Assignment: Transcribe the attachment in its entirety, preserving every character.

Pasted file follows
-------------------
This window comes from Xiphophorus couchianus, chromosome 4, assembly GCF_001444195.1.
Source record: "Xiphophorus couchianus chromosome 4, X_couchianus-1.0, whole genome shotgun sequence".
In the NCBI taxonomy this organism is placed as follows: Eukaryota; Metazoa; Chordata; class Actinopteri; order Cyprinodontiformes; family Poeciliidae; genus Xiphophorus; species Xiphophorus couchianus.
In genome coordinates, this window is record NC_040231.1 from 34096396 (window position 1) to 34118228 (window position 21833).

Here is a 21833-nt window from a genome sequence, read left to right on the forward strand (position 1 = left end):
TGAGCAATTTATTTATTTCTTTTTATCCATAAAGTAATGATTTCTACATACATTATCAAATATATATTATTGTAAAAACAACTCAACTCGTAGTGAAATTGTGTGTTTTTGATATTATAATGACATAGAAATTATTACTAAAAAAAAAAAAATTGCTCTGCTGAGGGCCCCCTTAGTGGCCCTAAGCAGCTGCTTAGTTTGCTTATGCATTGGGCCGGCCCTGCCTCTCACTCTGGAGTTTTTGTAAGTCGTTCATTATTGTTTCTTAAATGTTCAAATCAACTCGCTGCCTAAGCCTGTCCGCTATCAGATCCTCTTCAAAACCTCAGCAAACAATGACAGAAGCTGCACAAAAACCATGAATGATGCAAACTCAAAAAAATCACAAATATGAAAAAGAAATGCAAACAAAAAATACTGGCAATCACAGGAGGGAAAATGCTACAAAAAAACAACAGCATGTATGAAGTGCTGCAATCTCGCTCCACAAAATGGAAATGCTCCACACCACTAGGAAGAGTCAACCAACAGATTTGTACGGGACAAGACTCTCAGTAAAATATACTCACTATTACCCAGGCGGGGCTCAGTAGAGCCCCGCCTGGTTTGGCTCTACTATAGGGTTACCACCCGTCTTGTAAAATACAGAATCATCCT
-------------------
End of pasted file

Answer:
This window comes from Xiphophorus couchianus, chromosome 4, assembly GCF_001444195.1.
Source record: "Xiphophorus couchianus chromosome 4, X_couchianus-1.0, whole genome shotgun sequence".
In the NCBI taxonomy this organism is placed as follows: Eukaryota; Metazoa; Chordata; class Actinopteri; order Cyprinodontiformes; family Poeciliidae; genus Xiphophorus; species Xiphophorus couchianus.
In genome coordinates, this window is record NC_040231.1 from 34096396 (window position 1) to 34118228 (window position 21833).

Here is a 21833-nt window from a genome sequence, read left to right on the forward strand (position 1 = left end):
TGAGCAATTTATTTATTTCTTTTTATCCATAAAGTAATGATTTCTACATACATTATCAAATATATATTATTGTAAAAACAACTCAACTCGTAGTGAAATTGTGTGTTTTTGATATTATAATGACATAGAAATTATTACTAAAAAAAAAAAAATTGCTCTGCTGAGGGCCCCCTTAGTGGCCCTAAGCAGCTGCTTAGTTTGCTTATGCATTGGGCCGGCCCTGCCTCTCACTCTGGAGTTTTTGTAAGTCGTTCATTATTGTTTCTTAAATGTTCAAATCAACTCGCTGCCTAAGCCTGTCCGCTATCAGATCCTCTTCAAAACCTCAGCAAACAATGACAGAAGCTGCACAAAAACCATGAATGATGCAAACTCAAAAAAATCACAAATATGAAAAAGAAATGCAAACAAAAAATACTGGCAATCACAGGAGGGAAAATGCTACAAAAAAACAACAGCATGTATGAAGTGCTGCAATCTCGCTCCACAAAATGGAAATGCTCCACACCACTAGGAAGAGTCAACCAACAGATTTGTACGGGACAAGACTCTCAGTAAAATATACTCACTATTACCCAGGCGGGGCTCAGTAGAGCCCCGCCTGGTTTGGCTCTACTATAGGGTTACCACCCGTCTTGTAAAATACAGAATCATCCT